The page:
In fact, after a bunch of fancy graphics that amount to padding, the core of the "vision" says it all: "alternative fuel vehicles" is the center of its vision for greenhouse gas reduction. But no amount of alternative fuel will get us there if we don't also dramatically reduce miles traveled by car. The "vision" remains intensely autoist, bound still by dreams of the 20th century.

Finally, MWACT is meeting with the OTC formally at the meeting and informally afterwards at Bentley's.

In their letter they list priorities - very highway and rural oriented autoism:
  • The Newberg Dundee Bypass
  • I-5 Aurora-Donald Interchange
  • OR-22 @ OR-51 intersection
  • OR-18 corridor
  • Salem River Crossing
  • OR-22 @ Cordon Road interchange
  • I-5 @ Brooklake interchange
  • State funding for Transit
(With changes to our City Council in January, it may be that we can also shift some of the emphases at the level of MPO and regional ACT!)

The OTC meets all day in the Gail L. Achterman Conference Room 103, at ODOT HQ, 355 Capitol Street NE, at 9:15am on Thursday the 19th.

Gail Achterman Room


Salem Breakfast on Bikes said...

This was in the paper today from the Daily Astorian:

"Taking a page from the Obama administration, which talks a good game on openness but actually suppresses the free flow of information, Gov. Kate Brown takes the position that a majority of the Oregon Transportation Commission can meet privately as part of a planning committee without any notice. As Hillary Borrud of our Capital Bureau reported, the planning group — appointed by Oregon Transportation Commission Chairwoman Tammy Baney — is discussing what issues a contractor should examine as part of a review of the Department of Transportation."

Something to file away...

Anonymous said...

From ODOT -

"SALEM – The Oregon Transportation Commission last week adopted the Oregon Bicycle and Pedestrian Plan, an important document that creates a framework for making decisions about bicycle and pedestrian facilities and programs throughout the state. Although it does not list specific projects or design requirements, the plan does identify biking and walking needs and opportunities, with policies and strategies for achieving a connected, safe and efficient network today and into the future.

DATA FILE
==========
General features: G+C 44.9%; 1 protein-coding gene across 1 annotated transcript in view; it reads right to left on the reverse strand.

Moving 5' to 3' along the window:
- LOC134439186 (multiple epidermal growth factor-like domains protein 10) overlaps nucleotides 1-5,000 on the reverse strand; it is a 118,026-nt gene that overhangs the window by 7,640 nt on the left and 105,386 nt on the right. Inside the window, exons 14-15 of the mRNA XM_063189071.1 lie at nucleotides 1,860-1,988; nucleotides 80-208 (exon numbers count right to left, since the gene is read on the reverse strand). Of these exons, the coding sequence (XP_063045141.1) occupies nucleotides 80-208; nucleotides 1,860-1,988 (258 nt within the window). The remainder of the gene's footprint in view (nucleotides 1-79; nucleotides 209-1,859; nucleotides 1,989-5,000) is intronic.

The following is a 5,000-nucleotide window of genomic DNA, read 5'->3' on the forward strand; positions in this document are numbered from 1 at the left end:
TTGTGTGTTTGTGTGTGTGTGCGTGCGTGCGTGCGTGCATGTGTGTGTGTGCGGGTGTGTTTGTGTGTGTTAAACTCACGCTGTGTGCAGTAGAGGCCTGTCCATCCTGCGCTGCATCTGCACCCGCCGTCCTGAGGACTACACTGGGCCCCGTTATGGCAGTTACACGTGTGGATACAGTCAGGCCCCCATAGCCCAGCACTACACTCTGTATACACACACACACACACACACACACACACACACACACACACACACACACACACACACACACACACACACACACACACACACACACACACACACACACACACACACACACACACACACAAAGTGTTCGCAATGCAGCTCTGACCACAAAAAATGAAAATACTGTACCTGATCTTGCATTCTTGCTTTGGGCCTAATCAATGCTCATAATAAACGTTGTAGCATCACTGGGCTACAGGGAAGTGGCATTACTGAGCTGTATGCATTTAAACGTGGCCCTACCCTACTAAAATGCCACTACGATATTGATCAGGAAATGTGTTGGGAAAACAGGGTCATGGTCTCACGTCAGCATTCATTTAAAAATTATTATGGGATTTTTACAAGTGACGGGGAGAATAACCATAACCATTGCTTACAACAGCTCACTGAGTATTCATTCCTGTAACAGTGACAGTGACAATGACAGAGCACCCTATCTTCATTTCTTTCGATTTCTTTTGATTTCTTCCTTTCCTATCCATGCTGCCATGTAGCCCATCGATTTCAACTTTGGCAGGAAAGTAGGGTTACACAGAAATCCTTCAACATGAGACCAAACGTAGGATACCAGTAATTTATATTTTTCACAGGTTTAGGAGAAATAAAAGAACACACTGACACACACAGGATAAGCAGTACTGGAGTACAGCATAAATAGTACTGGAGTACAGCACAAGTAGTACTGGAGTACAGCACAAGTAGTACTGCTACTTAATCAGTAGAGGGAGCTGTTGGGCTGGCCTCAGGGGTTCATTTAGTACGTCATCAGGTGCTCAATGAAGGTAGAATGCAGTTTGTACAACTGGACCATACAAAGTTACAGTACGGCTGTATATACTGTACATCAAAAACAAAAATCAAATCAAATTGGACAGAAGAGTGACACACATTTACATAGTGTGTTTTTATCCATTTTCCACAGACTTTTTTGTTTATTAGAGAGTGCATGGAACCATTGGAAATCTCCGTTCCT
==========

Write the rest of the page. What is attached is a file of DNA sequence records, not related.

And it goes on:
The plan was developed over the past two years with extensive stakeholder and public engagement, including advisory committees made up of stakeholders from around the state representing the active transportation community, businesses, non-profits, local governments and other organizations. The newly adopted plan will replace the 1995 version, with a much more extensive policy framework. The adopted plan becomes a modal element of the Oregon Transportation Plan, the state’s long-range planning document. This raises the prominence and importance of biking and walking travel options with other modes and topics, requiring explicit consideration and integration of biking and walking needs into transportation decisions across Oregon. Next up is implementation of the plan.

"We will be taking the hard work people put into this plan and putting it into practice,” said ODOT’s Transportation Planning Unit Manager Amanda Pietz. “Several of the policies will immediately guide decision-making, while others will result in specific deliverables, such as updated design guidelines.”"

More on implementation -